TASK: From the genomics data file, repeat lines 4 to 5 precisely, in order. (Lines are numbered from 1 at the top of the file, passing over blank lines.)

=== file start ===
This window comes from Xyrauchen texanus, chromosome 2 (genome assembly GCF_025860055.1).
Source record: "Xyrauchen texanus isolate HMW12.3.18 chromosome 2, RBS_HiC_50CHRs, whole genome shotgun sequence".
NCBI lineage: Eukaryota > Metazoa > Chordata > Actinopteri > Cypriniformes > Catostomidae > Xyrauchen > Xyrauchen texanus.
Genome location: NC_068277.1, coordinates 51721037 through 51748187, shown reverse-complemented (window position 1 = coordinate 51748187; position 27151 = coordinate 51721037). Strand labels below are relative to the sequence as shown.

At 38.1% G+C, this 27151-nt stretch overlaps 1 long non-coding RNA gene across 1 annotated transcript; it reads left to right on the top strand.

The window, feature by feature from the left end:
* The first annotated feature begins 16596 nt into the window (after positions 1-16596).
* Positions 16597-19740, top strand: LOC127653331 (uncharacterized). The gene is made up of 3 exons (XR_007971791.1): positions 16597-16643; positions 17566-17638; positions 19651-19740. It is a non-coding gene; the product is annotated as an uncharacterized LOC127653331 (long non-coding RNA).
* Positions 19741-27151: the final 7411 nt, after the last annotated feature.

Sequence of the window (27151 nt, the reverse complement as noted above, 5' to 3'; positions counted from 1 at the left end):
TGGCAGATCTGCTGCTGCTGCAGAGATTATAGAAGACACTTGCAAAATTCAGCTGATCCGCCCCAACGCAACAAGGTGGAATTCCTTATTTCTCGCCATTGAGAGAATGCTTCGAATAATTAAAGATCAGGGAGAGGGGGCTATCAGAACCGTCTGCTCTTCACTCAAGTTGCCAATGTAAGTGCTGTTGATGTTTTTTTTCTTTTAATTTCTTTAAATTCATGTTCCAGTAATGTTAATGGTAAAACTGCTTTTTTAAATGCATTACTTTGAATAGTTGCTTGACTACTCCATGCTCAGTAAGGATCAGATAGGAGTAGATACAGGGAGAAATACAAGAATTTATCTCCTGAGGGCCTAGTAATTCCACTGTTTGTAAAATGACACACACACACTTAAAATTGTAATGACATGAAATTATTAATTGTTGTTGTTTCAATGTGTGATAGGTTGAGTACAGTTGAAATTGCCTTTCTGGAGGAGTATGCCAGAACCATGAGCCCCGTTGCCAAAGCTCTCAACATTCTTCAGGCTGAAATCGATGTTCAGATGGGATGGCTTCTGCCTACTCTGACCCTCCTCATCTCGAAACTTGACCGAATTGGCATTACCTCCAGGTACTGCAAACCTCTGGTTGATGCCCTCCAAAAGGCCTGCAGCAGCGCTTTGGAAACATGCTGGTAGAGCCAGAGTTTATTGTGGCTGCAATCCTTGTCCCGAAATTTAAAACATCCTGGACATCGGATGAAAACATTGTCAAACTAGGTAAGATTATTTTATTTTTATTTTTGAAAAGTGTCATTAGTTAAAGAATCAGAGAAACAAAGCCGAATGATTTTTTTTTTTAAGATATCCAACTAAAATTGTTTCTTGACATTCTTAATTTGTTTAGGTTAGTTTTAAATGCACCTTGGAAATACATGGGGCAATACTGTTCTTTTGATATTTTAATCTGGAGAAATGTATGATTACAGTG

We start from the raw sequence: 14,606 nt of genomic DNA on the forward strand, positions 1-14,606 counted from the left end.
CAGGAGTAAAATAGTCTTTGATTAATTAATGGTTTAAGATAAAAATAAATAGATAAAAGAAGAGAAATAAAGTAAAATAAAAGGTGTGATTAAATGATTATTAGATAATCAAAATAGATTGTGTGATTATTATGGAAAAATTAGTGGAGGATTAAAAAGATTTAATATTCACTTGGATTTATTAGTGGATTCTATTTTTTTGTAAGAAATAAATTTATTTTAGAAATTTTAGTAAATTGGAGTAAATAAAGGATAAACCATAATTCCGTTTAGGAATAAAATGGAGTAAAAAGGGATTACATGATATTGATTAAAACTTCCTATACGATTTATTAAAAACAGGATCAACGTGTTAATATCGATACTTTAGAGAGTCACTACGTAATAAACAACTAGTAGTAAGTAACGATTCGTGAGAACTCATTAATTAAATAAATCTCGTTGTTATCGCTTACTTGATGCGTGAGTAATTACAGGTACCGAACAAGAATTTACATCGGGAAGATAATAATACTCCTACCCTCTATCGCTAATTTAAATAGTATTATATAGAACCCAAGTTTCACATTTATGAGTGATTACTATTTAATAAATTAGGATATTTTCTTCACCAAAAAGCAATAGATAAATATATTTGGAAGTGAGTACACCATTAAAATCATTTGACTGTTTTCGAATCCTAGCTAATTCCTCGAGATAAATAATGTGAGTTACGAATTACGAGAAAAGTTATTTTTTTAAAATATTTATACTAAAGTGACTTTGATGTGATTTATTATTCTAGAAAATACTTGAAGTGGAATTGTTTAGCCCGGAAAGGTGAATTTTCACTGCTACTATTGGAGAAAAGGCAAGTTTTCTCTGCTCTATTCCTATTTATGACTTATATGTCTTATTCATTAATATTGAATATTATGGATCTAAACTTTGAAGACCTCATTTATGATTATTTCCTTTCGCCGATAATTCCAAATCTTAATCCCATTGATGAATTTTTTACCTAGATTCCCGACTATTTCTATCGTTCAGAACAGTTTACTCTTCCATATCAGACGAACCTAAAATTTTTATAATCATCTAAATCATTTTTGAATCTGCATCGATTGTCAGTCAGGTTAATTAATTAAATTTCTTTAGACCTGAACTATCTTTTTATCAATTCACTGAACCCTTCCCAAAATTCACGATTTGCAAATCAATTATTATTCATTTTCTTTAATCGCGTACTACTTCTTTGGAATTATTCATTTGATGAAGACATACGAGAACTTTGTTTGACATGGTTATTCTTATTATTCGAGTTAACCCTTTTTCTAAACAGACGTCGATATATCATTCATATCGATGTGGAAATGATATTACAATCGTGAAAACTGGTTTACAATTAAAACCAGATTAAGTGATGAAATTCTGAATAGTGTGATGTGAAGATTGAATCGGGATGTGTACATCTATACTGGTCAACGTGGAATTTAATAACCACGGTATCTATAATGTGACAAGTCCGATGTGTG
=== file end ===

Genome location: NC_068277.1, coordinates 51721037 through 51748187, shown reverse-complemented (window position 1 = coordinate 51748187; position 27151 = coordinate 51721037). Strand labels below are relative to the sequence as shown.

At 38.1% G+C, this 27151-nt stretch overlaps 1 long non-coding RNA gene across 1 annotated transcript; it reads left to right on the top strand.